The Blue Hour
About This Book
About This Book
What is "The Blue Hour"? It's when Father doesn't Know Best, it's the morning after "Queen for a Day," it's when the center cannot hold for a 1950s "nuclear family" in Meander, Illinois. It's 1959, as America gets ready to say good-bye to Mamie Eisenhower and hello to Jackie Kennedy. For ten-year-old Penny Powell, it's the hour after sunset, and 1959 is the year she takes on the job of family barometer, absorbing for later reflection every rise and dip in the homefront weather. And the weather is bumpy, for 1959 is the year her parents, Bob and Dotty, buy a house that matches Bob's ambitions—if not his pocketbook—and Dotty reinvents herself to keep up with the Joneses. Penny watches as her father loses yet another "fortune," as her mother is lured into a dangerously seductive social circle, as her older sister heads for amphetamine addiction, anorexia, and the wrong crowd. It's a risky, nervous time for the little mood manager who feels responsible for keeping the family peace. But what can she do when her father feels entitled to lord it over her mother with those not-so-subtle hints about Dotty's body (not to mention her brain)? Grown up, Penny will remember everything about the year that was so tightly wound around her father's hard-driving ambition and bad judgment that it all broke loose and spun out of control. She'll remember it so well that she'll finally figure out what really did happen, what Penny's mother was doing behind all of their backs—probably even her own.
The Blue Hour is a stunning debut that shines the soft light of dusk on a 1950s family's metamorphosis from innocuous and innocent into something quite different—and quite tragic.
"The Blue Hour is about the marketing and consumption of values and is very much a Great American Novel…one of those rare novels one finishes with the sense of having needed to read it."
"The Blue Hour is about an America we all remember, the pain we all wish to deny, and the exquisite, expensive habit of familial love. Elizabeth Evans recalls the intimate negotiations of family with such care and intricacy that one feels anew the wonder and the terror of being a child and having parents."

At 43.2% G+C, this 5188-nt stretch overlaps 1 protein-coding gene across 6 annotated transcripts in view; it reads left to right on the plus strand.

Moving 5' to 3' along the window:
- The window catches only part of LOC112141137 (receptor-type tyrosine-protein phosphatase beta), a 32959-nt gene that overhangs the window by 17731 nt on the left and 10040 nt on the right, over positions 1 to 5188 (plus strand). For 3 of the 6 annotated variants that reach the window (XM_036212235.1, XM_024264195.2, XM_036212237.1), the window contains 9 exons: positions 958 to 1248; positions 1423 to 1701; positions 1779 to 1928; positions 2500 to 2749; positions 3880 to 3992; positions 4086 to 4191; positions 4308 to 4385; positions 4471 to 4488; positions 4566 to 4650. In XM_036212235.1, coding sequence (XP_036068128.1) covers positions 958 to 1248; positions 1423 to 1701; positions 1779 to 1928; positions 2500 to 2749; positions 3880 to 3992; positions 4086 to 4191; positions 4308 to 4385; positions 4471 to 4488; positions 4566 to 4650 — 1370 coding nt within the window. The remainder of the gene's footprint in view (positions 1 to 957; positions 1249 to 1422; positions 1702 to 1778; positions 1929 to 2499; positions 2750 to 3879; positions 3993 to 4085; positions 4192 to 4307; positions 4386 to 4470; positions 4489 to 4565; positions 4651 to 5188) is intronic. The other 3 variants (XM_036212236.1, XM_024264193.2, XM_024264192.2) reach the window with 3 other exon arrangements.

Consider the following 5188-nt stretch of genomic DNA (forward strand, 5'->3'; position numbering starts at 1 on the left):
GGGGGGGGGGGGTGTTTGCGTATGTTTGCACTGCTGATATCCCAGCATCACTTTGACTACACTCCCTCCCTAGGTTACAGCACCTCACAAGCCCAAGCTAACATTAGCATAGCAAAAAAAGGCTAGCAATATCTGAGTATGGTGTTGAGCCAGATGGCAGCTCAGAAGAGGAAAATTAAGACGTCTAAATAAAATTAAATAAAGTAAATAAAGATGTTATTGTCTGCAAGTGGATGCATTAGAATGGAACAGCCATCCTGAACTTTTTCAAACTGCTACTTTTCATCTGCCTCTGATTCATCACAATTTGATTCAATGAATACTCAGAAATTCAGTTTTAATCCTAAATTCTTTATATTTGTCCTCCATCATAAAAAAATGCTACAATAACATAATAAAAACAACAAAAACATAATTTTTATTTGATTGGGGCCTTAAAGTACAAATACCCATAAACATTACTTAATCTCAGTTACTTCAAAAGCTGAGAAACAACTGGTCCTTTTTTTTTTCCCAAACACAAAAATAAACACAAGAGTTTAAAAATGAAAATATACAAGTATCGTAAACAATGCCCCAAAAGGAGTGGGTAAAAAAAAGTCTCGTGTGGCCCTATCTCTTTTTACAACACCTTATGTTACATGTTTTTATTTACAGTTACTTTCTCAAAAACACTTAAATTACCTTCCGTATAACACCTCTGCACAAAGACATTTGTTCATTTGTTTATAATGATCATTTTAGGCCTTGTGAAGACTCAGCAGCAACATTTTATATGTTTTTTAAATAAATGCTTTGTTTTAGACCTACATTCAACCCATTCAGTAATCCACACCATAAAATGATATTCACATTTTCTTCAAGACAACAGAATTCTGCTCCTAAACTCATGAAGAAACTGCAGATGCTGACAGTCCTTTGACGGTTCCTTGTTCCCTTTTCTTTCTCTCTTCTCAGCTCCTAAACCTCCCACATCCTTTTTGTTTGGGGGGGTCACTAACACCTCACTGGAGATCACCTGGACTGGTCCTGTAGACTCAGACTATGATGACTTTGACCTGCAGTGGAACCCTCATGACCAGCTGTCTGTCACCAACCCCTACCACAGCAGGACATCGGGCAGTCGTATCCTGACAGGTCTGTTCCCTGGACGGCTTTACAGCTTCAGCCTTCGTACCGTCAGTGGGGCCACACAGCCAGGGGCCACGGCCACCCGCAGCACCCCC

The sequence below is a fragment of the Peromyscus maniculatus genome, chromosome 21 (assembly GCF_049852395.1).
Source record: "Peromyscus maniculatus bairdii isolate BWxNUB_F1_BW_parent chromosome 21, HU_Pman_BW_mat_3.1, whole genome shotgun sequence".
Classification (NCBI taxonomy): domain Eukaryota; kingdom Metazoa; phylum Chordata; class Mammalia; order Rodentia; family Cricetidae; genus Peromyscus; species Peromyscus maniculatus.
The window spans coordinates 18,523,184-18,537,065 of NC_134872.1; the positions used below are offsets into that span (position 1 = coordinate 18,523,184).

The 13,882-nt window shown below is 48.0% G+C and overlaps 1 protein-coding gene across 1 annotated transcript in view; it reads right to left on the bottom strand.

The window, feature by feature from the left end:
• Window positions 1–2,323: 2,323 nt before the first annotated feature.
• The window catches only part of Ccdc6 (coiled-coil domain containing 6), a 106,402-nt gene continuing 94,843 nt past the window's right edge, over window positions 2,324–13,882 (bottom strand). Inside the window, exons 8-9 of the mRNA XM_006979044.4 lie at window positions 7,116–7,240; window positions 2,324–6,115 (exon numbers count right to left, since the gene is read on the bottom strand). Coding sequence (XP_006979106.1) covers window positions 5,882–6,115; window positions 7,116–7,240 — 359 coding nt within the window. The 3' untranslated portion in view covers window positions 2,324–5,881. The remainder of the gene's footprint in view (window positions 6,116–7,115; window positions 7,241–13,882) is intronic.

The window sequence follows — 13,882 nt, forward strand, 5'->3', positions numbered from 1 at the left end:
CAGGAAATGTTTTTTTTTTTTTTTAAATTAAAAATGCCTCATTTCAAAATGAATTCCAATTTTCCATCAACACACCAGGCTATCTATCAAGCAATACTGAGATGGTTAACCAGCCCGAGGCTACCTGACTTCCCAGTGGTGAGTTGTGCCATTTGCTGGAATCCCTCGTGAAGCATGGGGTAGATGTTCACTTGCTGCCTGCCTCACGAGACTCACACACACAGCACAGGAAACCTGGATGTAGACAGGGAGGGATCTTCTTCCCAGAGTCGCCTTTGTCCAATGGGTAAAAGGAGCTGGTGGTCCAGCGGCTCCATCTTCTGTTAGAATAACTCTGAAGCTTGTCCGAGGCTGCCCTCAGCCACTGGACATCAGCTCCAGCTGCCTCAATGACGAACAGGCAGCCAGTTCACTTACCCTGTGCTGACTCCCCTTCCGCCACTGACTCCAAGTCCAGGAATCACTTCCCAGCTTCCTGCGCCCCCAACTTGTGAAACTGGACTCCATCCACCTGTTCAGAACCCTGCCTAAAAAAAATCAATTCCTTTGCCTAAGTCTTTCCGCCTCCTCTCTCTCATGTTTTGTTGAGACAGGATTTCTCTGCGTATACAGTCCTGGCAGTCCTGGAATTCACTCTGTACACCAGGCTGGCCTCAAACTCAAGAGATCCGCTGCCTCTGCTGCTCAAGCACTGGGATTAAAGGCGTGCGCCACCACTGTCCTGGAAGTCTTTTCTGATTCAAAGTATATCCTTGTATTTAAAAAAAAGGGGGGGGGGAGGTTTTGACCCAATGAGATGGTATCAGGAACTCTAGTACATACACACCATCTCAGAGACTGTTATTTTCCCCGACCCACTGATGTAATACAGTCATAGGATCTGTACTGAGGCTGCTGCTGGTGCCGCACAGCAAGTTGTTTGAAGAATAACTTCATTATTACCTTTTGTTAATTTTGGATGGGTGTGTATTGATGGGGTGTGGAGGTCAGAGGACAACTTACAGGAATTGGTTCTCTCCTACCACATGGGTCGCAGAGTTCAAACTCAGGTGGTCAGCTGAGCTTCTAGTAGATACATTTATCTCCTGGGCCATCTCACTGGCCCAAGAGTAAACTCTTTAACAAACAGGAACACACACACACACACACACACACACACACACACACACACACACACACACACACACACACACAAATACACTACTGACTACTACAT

...Later that night, I woke to the sound of the trains and the rush and the bang of the flooding creek. The light in my room seemed odd, of a different order—silver, metallic, like the glow-in-the-dark waves on my Noah's ark wallpaper. I closed my eyes against that light and whatever it meant to reveal. I knew, however, that I felt guilty—I thought it had something to do with sneaking into Chan Bishop's house, but the idea of dancing in the kitchen kept coming into my head, too, all the laughing and smiling and dancing.
God, I promised, I will never again drink beer, and then I said "The Lord's Prayer," "The Nicene Creed," "The Apostles' Creed," not once each, but several times. Then I imagined the things we would need to take with us into our bomb shelter. I mentally constructed shelves for the cistern and stocked them deep with cheering cans of fruits and vegetables and Boston Brown Bread. I'd never tasted Boston Brown Bread, but always believed it would be fortifying and sweet. Corn, shoe-string potatoes, pork and beans, corned beef. Peaches. My father liked canned peaches. His family rarely had fruit when he was a boy, and he still considered canned peaches a treat.
"Penny?" Slowly, my mother opened my bedroom door. "Are you awake?" she whispered.
Without my glasses on, I saw her as a moth-like creature in her long, blue nightgown. "I couldn't sleep," she said, but she sounded pleased, excited. "It's this crazy light. Did you notice the light? Come over here. It's the flood."
I put on my glasses, and crossed to her, looked out at the glen. It was molten, and I needed a moment to understand what had happened: the flooding creek had split in two and now rushed over both the dam and the grass, leaving the hulk of the old mill a gray eye in a silver needle.
I smiled up at my mother to show my appreciation of the moment, of her waking me. She laid her arm across my shoulders and gave me a little hug. A perfect moment. I wanted to fix it, have the flood stay, running so wild, to have that amazement remain. Her cheek on top of my head, she whispered, "You and I are alike, aren't we? We understand each other, right?"
I smiled at her as if her question pleased me. Earlier, when she and Chan and I had been dancing in the kitchen, I'd felt proud of her, and myself, too. But I knew other moments in our lives, and as we stood there in the moonlight, our moment of camaraderie began to weigh upon me. I felt the way I suppose a person feels when the drowning victim he means to rescue begins to thrash about, drag him down. I wanted to cut loose from her. But, really, had she truly been drowning—to prevent my mother from knowing that what I wanted most of all was to save myself—well, I would have been willing to go down, too.
An Interview with the Author
To hear Evans discuss The Blue Hour, please enjoy this 1995 interview with Ron Carlson of KAET PBS Eight's "Books & Co."